Sri Lanka’s popularity is undoubtedly spiralling and new hotels abound. Sarah Gordon went to see three of the best in class on a boutique luxury adventure in the south.
Somewhere during the drive from Colombo to Sri Lanka’s tea country I seem to have gone a hundred years back in time. Five hours after leaving the busy, colourful, crushing capital, I am among emerald terraces as resplendent as a peacock’s tail.
Ladies are bent double in the fields picking tea leaves with lightning speed and flinging them into baskets on their backs. Children run along the unpaved road in crisp white school uniforms. And around a bumpy bend, a tea planter’s bungalow appears. I am greeted by a butler and the strains of 1920s jazz drift out of the lounge, where a tan leather Chesterfield sofa stands regally opposite the fireplace and a wooden drinks trolley proffers carafes of sherry and port. The snooker room is all set up for a game and my suite – one of four – sports a four-poster bed, a call bell on the bedside table and a clawed freestanding bath in the bathroom. It is as if the 21st century never happened.
Welcome to Dunkeld, which despite its lost-in-time ambience, only opened this year as the latest of five bungalows scattered around beautiful Castlereagh Lake, near Peak Wilderness Sanctuary, to form Ceylon Tea Trails – Sri Lanka’s original Relais & Chateaux property. The Fernando family, owners of the famous Dilmah tea plantation where these former managers’ bungalows are set, used to host guests in the vintage properties from time to time and realised they were rather good at it. Thus, the idea of a boutique plantation experience was born. Serenity is the name of the game in this lush valley. I am woken each morning with ‘bed tea’ brought to my private terrace, a wonderful tradition I wish I could adopt in everyday life. Lazy days are spent playing croquet on the lawn, hiking and biking the surrounding hills, and floating in the infinity pool where the water seems to disappear straight into the lake below. A routine is established by the familiar sight of executive chef Gayan, who pops up before each meal to take my order.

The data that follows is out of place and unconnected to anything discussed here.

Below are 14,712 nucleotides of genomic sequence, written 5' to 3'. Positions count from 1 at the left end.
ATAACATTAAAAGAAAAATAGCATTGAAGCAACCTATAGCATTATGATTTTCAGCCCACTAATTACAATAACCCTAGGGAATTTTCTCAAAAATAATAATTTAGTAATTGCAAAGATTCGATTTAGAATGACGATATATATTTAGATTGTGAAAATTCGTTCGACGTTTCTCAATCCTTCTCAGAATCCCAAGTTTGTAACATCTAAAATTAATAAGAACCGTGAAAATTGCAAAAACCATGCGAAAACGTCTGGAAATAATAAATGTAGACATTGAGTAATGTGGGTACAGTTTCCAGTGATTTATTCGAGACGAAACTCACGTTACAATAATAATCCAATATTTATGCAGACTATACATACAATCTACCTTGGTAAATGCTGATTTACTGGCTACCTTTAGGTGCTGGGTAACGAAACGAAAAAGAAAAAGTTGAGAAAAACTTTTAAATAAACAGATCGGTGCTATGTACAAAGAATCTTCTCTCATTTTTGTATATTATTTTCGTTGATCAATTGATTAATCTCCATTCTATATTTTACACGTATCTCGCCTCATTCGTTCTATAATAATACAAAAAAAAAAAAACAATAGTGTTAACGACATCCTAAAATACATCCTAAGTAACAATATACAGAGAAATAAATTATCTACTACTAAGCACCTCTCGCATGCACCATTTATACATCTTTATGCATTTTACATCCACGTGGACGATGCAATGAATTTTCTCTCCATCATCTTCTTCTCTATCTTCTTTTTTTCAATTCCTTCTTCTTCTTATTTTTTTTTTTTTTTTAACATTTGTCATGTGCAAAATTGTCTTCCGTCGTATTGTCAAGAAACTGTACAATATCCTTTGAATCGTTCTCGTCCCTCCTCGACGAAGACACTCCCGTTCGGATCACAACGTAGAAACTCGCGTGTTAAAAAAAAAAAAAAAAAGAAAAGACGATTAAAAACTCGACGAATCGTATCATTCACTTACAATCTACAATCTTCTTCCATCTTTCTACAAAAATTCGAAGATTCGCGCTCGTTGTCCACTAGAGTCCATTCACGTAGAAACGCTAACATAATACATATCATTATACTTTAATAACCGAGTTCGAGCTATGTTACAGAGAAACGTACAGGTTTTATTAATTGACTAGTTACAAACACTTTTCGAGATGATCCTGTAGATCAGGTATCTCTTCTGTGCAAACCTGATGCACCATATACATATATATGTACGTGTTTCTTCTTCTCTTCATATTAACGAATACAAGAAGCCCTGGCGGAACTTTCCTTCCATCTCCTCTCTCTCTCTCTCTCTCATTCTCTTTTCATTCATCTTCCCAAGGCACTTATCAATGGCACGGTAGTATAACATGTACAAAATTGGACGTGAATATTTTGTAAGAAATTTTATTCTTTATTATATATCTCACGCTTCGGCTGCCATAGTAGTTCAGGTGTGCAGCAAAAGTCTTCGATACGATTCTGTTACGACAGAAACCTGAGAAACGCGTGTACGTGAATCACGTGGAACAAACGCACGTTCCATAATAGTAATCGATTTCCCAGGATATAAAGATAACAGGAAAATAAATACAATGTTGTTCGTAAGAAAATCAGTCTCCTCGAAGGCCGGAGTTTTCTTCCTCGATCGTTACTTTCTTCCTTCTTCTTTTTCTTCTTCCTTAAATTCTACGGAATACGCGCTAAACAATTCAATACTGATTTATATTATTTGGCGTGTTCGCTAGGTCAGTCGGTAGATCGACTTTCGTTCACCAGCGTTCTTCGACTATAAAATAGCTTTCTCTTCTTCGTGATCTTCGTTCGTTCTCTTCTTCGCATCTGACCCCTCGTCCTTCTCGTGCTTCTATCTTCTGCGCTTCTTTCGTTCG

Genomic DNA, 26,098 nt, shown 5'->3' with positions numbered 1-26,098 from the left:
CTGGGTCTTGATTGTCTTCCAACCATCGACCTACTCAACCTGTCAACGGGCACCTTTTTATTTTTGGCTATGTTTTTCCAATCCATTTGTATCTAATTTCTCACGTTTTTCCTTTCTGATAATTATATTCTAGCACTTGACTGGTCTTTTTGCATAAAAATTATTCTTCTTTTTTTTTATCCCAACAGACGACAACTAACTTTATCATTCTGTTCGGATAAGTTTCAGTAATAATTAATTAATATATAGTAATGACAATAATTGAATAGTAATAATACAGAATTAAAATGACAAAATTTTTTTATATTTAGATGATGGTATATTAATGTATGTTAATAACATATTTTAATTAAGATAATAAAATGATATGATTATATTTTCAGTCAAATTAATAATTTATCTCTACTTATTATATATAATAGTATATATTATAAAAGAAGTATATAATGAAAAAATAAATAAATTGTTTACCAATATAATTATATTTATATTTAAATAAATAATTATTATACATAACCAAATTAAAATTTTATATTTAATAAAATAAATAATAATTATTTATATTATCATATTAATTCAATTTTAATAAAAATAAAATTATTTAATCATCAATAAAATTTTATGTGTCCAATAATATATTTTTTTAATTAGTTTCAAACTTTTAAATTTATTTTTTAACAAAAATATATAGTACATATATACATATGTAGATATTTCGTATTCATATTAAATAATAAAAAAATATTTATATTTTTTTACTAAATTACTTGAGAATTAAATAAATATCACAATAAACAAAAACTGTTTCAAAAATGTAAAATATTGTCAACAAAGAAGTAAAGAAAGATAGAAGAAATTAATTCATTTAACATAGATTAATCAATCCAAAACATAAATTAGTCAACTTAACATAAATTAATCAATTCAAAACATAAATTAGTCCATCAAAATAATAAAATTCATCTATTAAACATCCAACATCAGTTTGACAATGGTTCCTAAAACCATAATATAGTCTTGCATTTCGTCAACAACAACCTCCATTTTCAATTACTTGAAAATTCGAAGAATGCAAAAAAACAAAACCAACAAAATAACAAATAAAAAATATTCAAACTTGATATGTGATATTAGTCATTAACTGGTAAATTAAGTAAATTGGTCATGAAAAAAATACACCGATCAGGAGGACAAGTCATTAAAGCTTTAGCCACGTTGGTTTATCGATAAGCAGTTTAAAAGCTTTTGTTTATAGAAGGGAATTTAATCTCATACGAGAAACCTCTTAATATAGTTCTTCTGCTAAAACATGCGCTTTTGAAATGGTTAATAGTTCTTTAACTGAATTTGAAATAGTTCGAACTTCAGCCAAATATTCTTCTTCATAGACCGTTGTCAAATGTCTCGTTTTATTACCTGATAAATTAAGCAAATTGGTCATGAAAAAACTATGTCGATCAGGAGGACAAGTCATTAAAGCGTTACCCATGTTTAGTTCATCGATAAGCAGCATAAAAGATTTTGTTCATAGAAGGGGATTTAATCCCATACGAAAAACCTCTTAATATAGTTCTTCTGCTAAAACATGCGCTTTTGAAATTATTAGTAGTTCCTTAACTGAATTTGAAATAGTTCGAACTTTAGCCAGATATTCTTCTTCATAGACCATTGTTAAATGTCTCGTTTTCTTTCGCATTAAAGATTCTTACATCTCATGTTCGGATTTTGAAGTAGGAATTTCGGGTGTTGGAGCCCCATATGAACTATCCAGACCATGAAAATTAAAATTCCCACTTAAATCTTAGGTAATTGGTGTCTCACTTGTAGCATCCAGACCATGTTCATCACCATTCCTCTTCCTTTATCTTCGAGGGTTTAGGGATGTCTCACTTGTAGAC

“A traditional Sri Lankan breakfast tomorrow, madam? Which fish would you like as part of your four-course lunch? And may I suggest a chilled glass of sauvignon blanc with your five-course dinner?”
It is easy to see how the colonial Britons fell in love with tea country. Every day is like the best of English summers. From the pool I watch clouds scud across the valley, in the afternoon I grab a bike and peddle to a neighbouring bungalow for lunch. And in the evenings music drifts up from a nearby village as fireflies flit in the darkness. One morning I kayak on the lake then join a complimentary tour of the plantation, learning how a process little-changed in over a century still produces one of the top 10 teas in the world. Many guests choose this spot to completely switch off and relax, indulging in massages, afternoon tea and special baths of jasmine and bergamot. Others book a tennis game on the court at Tientsin Bungalow and even make the dawn hike to Adam’s Peak – the holiest mountain in Sri Lanka. For culture, Kandy – and the Temple of the Tooth, housing Sri Lanka’s most important Buddhist relic – is just two hours’ away. So too is Nuwara Eliya, the pretty hill town known as Little England and famed for its mock Tudor architecture and the members-only Hill Club, ideal for afternoon tea.
While Sri Lanka’s tea country celebrates the romance of colonial Ceylon, Tea Trails isn’t the only property offering a boutique experience. Individually-owned hotels have been springing up since 2009, when the civil war with the Tamil Tiger rebels ended.
The Fernando family has opened a hotel right on the tip of the south coast. Far removed from its Tea Trails sister, Cape Weligama is perched on a cliff-top and has 39 terracotta-roofed villas and suites dotted among 12 acres of landscaped gardens. Where Tea Trails has call bells and croquet, Cape Weligama offers a spa and gym and a water sports centre with scuba diving, surfing and sunset cruises.